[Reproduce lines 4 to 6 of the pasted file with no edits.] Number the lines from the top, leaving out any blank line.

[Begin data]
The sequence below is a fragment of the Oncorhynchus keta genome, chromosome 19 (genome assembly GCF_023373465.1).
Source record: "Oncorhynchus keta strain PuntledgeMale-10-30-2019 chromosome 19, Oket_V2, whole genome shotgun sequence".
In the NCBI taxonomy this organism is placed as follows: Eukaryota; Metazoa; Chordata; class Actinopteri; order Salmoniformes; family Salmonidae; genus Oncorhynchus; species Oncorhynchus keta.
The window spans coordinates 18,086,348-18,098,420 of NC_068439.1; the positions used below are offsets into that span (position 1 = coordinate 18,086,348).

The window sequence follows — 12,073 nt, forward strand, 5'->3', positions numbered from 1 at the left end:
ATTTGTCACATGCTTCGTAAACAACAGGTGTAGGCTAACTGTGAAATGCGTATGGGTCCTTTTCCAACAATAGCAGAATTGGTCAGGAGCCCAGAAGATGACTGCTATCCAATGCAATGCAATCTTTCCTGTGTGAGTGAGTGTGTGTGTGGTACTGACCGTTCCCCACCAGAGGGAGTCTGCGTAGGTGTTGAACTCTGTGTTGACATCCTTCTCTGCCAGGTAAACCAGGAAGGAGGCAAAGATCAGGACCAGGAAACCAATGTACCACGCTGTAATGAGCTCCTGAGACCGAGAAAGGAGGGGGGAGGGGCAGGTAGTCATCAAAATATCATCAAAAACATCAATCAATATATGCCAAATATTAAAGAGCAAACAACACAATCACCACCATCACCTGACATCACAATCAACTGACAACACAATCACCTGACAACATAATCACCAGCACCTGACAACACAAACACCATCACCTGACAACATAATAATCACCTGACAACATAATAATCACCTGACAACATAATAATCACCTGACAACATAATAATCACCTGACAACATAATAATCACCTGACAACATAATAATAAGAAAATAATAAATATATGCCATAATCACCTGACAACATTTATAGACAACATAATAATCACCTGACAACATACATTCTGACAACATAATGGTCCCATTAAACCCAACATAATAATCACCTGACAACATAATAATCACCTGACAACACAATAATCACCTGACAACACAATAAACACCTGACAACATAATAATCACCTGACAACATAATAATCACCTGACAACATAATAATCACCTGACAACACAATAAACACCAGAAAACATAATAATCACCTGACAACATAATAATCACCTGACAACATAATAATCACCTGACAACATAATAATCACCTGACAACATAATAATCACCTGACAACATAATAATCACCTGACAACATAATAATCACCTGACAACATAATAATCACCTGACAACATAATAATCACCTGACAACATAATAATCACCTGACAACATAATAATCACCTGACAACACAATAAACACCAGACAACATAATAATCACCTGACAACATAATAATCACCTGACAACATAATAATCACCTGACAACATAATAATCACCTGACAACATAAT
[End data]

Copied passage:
The window spans coordinates 18,086,348-18,098,420 of NC_068439.1; the positions used below are offsets into that span (position 1 = coordinate 18,086,348).

The window sequence follows — 12,073 nt, forward strand, 5'->3', positions numbered from 1 at the left end:
ATTTGTCACATGCTTCGTAAACAACAGGTGTAGGCTAACTGTGAAATGCGTATGGGTCCTTTTCCAACAATAGCAGAATTGGTCAGGAGCCCAGAAGATGACTGCTATCCAATGCAATGCAATCTTTCCTGTGTGAGTGAGTGTGTGTGTGGTACTGACCGTTCCCCACCAGAGGGAGTCTGCGTAGGTGTTGAACTCTGTGTTGACATCCTTCTCTGCCAGGTAAACCAGGAAGGAGGCAAAGATCAGGACCAGGAAACCAATGTACCACGCTGTAATGAGCTCCTGAGACCGAGAAAGGAGGGGGGAGGGGCAGGTAGTCATCAAAATATCATCAAAAACATCAATCAATATATGCCAAATATTAAAGAGCAAACAACACAATCACCACCATCACCTGACATCACAATCAACTGACAACACAATCACCTGACAACATAATCACCAGCACCTGACAACACAAACACCATCACCTGACAACATAATAATCACCTGACAACATAATAATCACCTGACAACATAATAATCACCTGACAACATAATAATCACCTGACAACATAATAATCACCTGACAACATAATAATAAGAAAATAATAAATATATGCCATAATCACCTGACAACATTTATAGACAACATAATAATCACCTGACAACATACATTCTGACAACATAATGGTCCCATTAAACCCAACATAATAATCACCTGACAACATAATAATCACCTGACAACACAATAATCACCTGACAACACAATAAACACCTGACAACATAATAATCACCTGACAACATAATAATCACCTGACAACATAATAATCACCTGACAACACAATAAACACCAGAAAACATAATAATCACCTGACAACATAATAATCACCTGACAACATAATAATCACCTGACAACATAATAATCACCTGACAACATAATAATCACCTGACAACATAATAATCACCTGACAACATAATAATCACCTGACAACATAATAATCACCTGACAACATAATAATCACCTGACAACATAATAATCACCTGACAACATAATAATCACCTGACAACACAATAAACACCAGACAACATAATAATCACCTGACAACATAATAATCACCTGACAACATAATAATCACCTGACAACATAATAATCACCTGACAACATAAT